The Nightvision program includes: Adam Rifkin’s GIUSEPPE MAKES A MOVIE, a portrait of the ultimate independent filmmaker completing his 30th feature in just two days; and William Westaway’s THE WRITER WITH NO HANDS, the story of a propaganda expert discovering the US military’s involvement in Hollywood.
The Love, Factually program includes: Doug Block’s 112 WEDDINGS, a revealing look into what keeps couples together after marriage; Philip Cox and Hikaru Toda’s LOVE HOTEL, an intimate glimpse into the unique world of love hotels in Japan; and Geeta V. Patel and Ravi V. Patel’s MEET THE PATELS, the story of a first-generation Indian-American letting his parents find him a wife.
The Mystery, Myth & Legend program includes: Dave Jannetta’s LOVE AND TERROR ON THE HOWLING PLAINS OF NOWEHERE, about the effect a violent death and unsolvable mystery has on a Twin Peaks-esque community; and Jessica Oreck’s THE VANQUISHING OF THE BABA YAGA, which reimagines the centuries-old Slavic fable of Baba Yaga within a dreamlike, anthropological portrait of modern-day life.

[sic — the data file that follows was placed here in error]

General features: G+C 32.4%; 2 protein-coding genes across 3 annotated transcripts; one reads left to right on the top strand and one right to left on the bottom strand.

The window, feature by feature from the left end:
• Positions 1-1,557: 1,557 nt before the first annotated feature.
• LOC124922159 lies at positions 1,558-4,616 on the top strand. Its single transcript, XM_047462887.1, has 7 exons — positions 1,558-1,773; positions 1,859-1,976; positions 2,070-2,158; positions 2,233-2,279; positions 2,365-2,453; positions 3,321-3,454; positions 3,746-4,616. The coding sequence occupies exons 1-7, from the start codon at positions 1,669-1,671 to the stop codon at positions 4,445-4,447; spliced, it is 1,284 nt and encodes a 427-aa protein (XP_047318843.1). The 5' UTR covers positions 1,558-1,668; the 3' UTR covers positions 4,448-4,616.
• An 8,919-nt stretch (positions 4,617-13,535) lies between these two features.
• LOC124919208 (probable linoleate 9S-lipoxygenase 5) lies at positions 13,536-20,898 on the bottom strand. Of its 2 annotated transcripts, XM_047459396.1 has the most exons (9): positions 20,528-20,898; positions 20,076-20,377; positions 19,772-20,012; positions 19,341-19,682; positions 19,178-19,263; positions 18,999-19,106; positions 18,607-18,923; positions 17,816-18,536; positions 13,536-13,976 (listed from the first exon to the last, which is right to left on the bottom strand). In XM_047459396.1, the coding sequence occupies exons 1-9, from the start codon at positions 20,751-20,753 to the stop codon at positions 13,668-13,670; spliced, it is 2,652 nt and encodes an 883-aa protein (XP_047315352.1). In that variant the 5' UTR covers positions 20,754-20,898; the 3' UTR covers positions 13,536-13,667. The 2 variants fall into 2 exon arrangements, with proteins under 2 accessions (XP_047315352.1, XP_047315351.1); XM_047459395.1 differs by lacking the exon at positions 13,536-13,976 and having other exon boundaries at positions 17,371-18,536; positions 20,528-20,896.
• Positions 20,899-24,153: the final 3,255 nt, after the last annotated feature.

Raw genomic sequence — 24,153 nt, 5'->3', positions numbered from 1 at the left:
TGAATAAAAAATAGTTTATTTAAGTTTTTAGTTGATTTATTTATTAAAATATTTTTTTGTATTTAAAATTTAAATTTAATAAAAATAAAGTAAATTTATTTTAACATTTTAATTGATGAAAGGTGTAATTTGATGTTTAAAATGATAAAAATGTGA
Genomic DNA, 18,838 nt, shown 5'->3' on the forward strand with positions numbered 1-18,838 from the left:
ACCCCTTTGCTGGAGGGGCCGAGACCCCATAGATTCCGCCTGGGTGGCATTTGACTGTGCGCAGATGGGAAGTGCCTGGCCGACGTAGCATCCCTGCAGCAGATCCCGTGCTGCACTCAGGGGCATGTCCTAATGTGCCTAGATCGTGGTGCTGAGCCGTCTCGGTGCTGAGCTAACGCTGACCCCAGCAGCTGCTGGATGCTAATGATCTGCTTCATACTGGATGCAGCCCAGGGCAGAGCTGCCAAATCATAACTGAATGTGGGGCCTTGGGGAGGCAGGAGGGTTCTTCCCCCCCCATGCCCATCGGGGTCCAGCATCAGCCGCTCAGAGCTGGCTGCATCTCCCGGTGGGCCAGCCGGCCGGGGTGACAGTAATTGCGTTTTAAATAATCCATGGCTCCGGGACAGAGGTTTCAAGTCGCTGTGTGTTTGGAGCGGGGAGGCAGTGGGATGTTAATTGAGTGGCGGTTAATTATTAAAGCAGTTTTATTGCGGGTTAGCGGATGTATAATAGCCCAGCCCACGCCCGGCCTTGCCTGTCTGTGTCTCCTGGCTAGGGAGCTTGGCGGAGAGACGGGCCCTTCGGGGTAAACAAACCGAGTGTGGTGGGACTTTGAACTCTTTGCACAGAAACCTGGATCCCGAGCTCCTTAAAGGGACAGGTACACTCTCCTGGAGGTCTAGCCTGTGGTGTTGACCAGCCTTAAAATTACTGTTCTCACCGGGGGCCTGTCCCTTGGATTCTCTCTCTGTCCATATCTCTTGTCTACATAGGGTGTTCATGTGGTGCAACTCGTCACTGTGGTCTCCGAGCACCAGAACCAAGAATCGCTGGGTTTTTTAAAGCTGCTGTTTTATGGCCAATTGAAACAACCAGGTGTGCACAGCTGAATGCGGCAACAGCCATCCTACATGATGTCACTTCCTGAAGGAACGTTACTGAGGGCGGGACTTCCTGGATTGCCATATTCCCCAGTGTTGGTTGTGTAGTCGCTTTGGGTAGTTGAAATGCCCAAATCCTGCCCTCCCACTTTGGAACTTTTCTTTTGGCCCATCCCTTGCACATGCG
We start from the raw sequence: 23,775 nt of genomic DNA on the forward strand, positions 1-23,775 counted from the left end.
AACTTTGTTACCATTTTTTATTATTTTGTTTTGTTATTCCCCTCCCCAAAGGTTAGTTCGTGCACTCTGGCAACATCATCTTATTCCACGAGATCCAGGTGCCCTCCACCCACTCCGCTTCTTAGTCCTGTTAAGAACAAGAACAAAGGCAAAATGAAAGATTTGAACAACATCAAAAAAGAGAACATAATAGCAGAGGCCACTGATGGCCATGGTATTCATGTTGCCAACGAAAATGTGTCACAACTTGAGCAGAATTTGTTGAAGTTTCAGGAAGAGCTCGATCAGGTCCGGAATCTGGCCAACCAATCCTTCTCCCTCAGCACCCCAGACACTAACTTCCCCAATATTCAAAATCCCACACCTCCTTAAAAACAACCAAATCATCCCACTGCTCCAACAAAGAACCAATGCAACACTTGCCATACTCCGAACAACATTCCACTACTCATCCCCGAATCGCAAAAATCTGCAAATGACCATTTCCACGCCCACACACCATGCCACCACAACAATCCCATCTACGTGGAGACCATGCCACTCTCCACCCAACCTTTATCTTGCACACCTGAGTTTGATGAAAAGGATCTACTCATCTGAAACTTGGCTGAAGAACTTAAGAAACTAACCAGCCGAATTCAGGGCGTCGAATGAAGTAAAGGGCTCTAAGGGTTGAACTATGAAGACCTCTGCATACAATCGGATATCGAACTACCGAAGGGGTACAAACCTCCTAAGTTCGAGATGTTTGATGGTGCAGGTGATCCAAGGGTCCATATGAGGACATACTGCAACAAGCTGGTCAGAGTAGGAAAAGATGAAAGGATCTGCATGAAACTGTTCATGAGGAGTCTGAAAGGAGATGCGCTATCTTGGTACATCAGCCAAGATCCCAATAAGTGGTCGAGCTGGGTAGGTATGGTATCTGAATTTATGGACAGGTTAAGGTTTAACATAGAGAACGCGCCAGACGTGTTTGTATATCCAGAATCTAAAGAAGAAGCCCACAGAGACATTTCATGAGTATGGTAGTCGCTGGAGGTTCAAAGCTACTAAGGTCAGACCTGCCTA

The Redux program will highlight five films that deserve another outing on the big screen.
Additionally, Hot Docs will present two retrospective programs: Focus On John Zaritsky, a mid-career retrospective of the filmmaker’s work; and the Outstanding Achievement Award Retrospective, honoring the influential work of English documentary filmmaker and journalist Adam Curtis.
Also a premier documentary conference and market, Hot Docs will be welcoming over 2,000 industry delegates who will partake in a wide array of industry events and services, including conferences sessions, receptions and parties, Hot Docs Deal Maker, The Doc Shop and the Hot Docs Forum, April 30 and May 1.
Image via Facebook. Directors Reginald Harkema, Sam Dunn and Scot McFayden (SUPER DUPER ALICE COOPER). Photo Credit: David Spowart Photography — atBloor Cinema.